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  Atopic eczema, irritant dermatitis and contact dermatitis


Irritant Contact Dermatitis is a major cause of public health concern since it accounts for a large number of workplace related skin diseases. It has been discussed under the following headings:

What is irritant contact dermatitis?

Irritant contact dermatitis (ICD) is an inflammatory skin disease that is triggered by irritants agents in our surroundings and is free of any immunological dysfunction. It is one of the two forms of contact dermatitis, the other being allergic contact dermatitis (ACD), which is an immunological reaction.

Irritant contact dermatitis occurs as direct skin sensitivity when it is exposed to an irritant element and it is also generally confined to specific body locations like the hands, neck, feet etc. In fact, rough statistics point out that irritant contact dermatitis incurs a yearly expenditure of up to $1 billion in the US, which includes medical costs, employee compensation and work time loss.

Occupational irritant dermatitis (OID) became a medical concern after the industrial revolution that led to the development of industrial and domestic substances and chemicals. Germany and France were the first to implement workers reimbursement for occupational skin diseases. Irritant contact dermatitis accounts for an approximate 70% to 80% of all occupational skin hazards. The US Bureau of Labor Statistics (BLS) says that patients with industrial skin hazards constituted a regular 30% to 45% of all occupational diseases though the 1970s to mid 1980s. Currently, skin diseases constitute only 10% to 15% of all industrial hazards. Its worldwide occurrence also shows similar statistics.

This article also includes information about its prevalence, clinical characteristics, major irritants around us, a differential diagnosis (with special emphasis on ACD and irritant contact dermatitis) and a short paragraph on treatment methods.

Clinical and pathological presentation of irritant contact dermatitis

The write-up on the clinical and pathological presentation of irritant contact dermatitis deals with its symptoms, indications and factors that have a bearing on its form, pattern and characteristics. This apart the common clinical features are discussed separately for irritant contact dermatitis caused by highly potent strong or pure irritants (acids, alkalis, oxidants) and chronic irritant contact dermatitis from frequent contact with inferior or secondary irritants (soaps, solvents, cleansers). Variations in clinical features have also been discussed according to the different types of irritant contact dermatitis. The pathological traits of irritant contact dermatitis are categorized according to the various types of substances that cause irritant contact dermatitis.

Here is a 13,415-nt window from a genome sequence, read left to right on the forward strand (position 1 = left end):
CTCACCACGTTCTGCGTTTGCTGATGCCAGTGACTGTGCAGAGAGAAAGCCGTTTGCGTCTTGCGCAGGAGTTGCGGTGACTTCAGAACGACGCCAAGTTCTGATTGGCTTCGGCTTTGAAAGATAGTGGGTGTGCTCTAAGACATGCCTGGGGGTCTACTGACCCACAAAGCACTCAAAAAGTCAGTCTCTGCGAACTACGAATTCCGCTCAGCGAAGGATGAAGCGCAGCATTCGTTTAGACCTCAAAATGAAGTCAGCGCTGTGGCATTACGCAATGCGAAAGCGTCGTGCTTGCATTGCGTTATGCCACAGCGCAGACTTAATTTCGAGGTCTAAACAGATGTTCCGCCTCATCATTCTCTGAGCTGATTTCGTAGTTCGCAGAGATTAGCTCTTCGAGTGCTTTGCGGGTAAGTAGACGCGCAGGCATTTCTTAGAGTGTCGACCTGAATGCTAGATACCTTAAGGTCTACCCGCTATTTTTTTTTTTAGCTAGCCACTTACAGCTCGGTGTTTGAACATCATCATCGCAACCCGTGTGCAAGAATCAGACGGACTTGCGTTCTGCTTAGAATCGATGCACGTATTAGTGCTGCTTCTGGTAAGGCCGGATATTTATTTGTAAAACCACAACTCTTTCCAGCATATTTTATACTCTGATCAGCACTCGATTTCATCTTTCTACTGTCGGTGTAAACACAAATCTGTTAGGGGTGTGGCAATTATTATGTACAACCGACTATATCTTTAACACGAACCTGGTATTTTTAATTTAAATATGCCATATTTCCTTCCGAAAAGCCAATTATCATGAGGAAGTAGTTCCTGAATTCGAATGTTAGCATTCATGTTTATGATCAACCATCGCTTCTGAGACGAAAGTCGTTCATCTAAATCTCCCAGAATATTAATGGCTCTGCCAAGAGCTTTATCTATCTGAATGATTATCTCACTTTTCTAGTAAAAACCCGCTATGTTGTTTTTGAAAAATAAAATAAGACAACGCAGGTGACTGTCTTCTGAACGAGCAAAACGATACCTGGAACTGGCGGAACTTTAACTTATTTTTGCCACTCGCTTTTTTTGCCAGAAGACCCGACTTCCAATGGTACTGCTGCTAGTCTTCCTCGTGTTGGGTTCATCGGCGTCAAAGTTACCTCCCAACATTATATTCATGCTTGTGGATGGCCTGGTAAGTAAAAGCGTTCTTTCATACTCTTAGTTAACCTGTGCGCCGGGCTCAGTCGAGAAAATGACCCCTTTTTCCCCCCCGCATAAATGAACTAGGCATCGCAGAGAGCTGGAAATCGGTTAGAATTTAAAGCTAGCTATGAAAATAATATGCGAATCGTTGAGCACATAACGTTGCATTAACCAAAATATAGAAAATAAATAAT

Different types of irritant contact dermatitis

The different types of irritant contact dermatitis are further elucidated in a separate article on the topic. The major forms discussed are include acute irritant contact dermatitis, acute delayed irritant contact dermatitis, irritant reaction irritant contact dermatitis, cumulative irritant contact dermatitis, asteatotic dermatitis, traumatic irritant contact dermatitis, pustular and acneiform irritant contact dermatitis, non-erythematous irritant contact dermatitis and subjective or sensory irritant contact dermatitis. For a correct prognosis, it is necessary not only to differentiate between ACD and irritant contact dermatitis, but also to know about the clinical features of different types of irritant contact dermatitis in comparison to each other. Each type of irritant contact dermatitis has been distinguished in the article on the topic according to their specific clinical features and irritant agents.

Common causes of irritant contact dermatitis

The various substances that may trigger irritation in our skin has been listed and detailed in this section of the website. The most common offenders are skin-corroding acids both inorganic and organic, alkalis or bases, metal salts, solvents, disinfectants, alcohols, plastics, food, fabrics and plants. Workplace related causes have also been discussed with a list of various occupations and offenders in the associated environment. Workers who form the high-risk category are caterers, furniture makers, hospital staff, hairdressers, chemical industry staff, dry cleaners, metalworkers, florists and warehouse workers.

Treatment of irritant contact dermatitis

This section of the website also consists of the very important issue of treatment of irritant contact dermatitis. The primary therapeutic approach is the prevention and avoidance of exposure to the offending agents. Various ways of prevention have been categorized according to avoidance of causative substances at home and at the workplace separately.

Only when avoidance fails, the secondary line of therapy, involving the treatment of symptoms, become an option. The secondary means of irritant contact dermatitis cure is medication with corticosteroids and phototherapy method including photochemotherapy (PUVA) and superficial radiation (Grenz ray). The current trend in treatment is the use of biologic agents with anti-inflammatory and non-steroidal action. They have become popular due to their non-steroidal activities, which have the effect of reducing side effects caused by steroids.